Lawyers promoting their services

In the meantime, attorneys are converging on the North Bay, promoting their services in full-page newspaper ads and in town hall-style meetings. They are sending their own investigators into the field, documenting losses with drones and personalized videos while gathering evidence and witness statements they say points to a cause.

Standing before the small Courtyard Marriott crowd this week clad in jeans and cowboy boots, another San Diego-based attorney, Christopher Sieglock, made his pitch, explaining a half-dozen types of claims he will pursue for people including payment for “annoyance and discomfort” and the destruction of prized trees, which can be worth $25,000 each.

If the wildfire lawyers are unable to get any money, they won’t charge clients anything, he said.

Like other law groups, his firm makes videos of clients explaining the emotional impact of their losses to demonstrate what could be shown to jurors.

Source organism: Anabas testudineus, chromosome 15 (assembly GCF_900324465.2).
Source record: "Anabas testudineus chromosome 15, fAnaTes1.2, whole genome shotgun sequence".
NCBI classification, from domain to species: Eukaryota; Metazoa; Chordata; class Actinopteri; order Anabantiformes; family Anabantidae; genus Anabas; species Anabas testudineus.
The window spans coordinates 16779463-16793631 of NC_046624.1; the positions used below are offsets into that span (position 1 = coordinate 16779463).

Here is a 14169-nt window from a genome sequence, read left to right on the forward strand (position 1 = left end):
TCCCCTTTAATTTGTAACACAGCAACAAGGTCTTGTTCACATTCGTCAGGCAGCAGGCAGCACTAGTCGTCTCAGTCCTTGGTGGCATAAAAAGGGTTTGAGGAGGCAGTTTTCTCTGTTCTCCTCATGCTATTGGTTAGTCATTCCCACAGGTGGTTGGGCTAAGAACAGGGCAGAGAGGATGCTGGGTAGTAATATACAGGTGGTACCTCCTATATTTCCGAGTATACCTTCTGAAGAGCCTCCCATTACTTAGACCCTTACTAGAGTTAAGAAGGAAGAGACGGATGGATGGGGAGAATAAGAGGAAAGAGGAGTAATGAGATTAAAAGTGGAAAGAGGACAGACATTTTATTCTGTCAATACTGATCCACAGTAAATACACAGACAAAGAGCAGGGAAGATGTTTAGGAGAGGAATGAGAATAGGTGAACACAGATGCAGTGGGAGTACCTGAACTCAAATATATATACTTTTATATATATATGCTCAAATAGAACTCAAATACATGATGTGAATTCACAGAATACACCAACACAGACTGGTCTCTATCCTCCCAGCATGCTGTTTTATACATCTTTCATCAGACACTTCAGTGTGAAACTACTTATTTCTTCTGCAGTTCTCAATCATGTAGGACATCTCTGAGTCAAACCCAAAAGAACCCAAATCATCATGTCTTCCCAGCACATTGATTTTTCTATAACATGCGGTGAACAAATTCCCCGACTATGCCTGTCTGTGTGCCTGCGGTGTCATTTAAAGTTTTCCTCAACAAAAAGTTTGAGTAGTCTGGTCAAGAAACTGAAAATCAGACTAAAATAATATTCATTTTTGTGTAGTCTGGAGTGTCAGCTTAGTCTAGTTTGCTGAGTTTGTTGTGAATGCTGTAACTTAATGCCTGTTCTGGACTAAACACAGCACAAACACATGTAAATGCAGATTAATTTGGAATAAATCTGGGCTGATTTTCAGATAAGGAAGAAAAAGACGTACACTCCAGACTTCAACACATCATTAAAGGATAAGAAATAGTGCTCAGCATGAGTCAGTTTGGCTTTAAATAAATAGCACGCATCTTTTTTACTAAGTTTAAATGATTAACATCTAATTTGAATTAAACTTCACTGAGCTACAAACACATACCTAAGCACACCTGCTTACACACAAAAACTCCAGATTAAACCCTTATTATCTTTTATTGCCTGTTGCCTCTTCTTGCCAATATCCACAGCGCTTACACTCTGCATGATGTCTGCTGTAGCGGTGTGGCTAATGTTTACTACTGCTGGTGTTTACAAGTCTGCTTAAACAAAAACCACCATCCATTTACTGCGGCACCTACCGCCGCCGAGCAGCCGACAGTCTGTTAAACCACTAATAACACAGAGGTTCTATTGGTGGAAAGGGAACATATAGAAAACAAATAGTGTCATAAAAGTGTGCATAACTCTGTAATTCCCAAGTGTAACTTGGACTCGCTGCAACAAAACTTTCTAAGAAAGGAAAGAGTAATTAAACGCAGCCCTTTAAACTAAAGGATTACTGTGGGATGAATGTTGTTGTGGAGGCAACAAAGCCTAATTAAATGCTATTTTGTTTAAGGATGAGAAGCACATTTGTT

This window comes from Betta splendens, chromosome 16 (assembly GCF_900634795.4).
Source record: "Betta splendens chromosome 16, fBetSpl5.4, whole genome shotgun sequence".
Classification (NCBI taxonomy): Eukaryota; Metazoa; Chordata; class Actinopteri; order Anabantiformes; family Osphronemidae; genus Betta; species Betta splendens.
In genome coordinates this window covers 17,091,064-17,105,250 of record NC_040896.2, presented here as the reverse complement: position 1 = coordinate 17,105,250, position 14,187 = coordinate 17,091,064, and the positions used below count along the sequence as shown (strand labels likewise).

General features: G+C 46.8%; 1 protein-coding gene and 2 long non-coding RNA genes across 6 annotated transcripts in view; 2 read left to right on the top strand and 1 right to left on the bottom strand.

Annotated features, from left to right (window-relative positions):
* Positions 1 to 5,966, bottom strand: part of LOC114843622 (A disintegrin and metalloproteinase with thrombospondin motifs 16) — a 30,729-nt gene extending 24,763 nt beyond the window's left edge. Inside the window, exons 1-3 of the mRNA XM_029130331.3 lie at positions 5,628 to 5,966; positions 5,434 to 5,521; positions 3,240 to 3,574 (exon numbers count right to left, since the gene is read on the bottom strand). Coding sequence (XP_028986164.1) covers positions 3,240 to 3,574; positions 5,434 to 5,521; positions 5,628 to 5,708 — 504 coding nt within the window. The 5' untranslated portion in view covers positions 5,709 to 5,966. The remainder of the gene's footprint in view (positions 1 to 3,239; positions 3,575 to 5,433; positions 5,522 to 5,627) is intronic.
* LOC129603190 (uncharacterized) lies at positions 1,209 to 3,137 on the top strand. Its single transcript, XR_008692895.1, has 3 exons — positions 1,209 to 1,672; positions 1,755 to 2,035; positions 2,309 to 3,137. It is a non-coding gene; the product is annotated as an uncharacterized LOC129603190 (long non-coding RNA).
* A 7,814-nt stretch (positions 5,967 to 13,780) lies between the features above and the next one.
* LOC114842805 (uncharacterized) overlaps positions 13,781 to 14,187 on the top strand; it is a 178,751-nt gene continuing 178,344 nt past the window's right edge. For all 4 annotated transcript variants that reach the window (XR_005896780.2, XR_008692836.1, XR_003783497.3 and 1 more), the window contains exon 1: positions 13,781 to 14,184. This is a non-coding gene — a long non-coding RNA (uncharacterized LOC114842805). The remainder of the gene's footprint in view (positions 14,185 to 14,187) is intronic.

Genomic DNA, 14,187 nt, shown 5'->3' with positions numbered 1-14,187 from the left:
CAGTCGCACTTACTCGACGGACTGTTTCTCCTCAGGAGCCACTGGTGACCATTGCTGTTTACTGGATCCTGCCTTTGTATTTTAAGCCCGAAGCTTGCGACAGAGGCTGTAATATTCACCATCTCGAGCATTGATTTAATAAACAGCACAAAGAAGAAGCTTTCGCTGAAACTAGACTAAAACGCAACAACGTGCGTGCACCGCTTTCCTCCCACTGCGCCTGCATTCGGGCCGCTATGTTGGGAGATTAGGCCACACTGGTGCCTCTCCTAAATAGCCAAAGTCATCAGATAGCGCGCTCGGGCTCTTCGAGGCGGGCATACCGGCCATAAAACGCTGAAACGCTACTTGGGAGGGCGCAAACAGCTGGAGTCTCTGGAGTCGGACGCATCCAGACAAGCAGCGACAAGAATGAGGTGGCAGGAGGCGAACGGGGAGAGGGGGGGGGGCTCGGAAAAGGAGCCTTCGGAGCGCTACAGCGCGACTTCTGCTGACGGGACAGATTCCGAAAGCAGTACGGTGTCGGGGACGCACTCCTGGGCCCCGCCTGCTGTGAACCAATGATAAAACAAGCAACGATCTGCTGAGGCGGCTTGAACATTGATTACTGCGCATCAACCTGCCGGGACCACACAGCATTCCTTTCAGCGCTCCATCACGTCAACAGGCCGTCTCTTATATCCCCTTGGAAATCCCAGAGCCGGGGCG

“We’re trying to show it’s not just someone asking for a number.” Sieglock said. “It’s an individual with a narrative and a story.”

Others focus on helping clients navigate the often frustrating insurance claim process. Miller, who lost his own Larkfield home in the fire, promotes his personal experience as an advantage. Talking with clients can be cathartic for all, he said.

“If the insurance company needs a shove, I can help them,” said the former criminal prosecutor.

Meanwhile, hands shoot up inside the Courtyard Marriott as lawyers call for questions. One man wants to know if damages are higher for injury or death than for people who simply lost their homes. Sieglock says they are. Another asks if PG&E can escape paying if it seeks protection from creditors in U.S. Bankruptcy Court. The lawyer says no.

Still another wants to know how long litigation could take. Answer: two to four years, the lawyer said.

Lopez, who believes his insurance will pay to rebuild his Walnut Creek Court house, asked if he’ll be compensated for the hassle of being crammed into a small duplex, without his cherished garage or other creature comforts, while he waits.

Sieglock nodded yes.

“I had hobbies,” he said. “I had things I liked to do. I lost all that. How do you put a value on it?”

You can reach Staff Writer Paul Payne at 707-521-5250 or paul.payne@pressdemocrat.com. On Twitter @ppayne.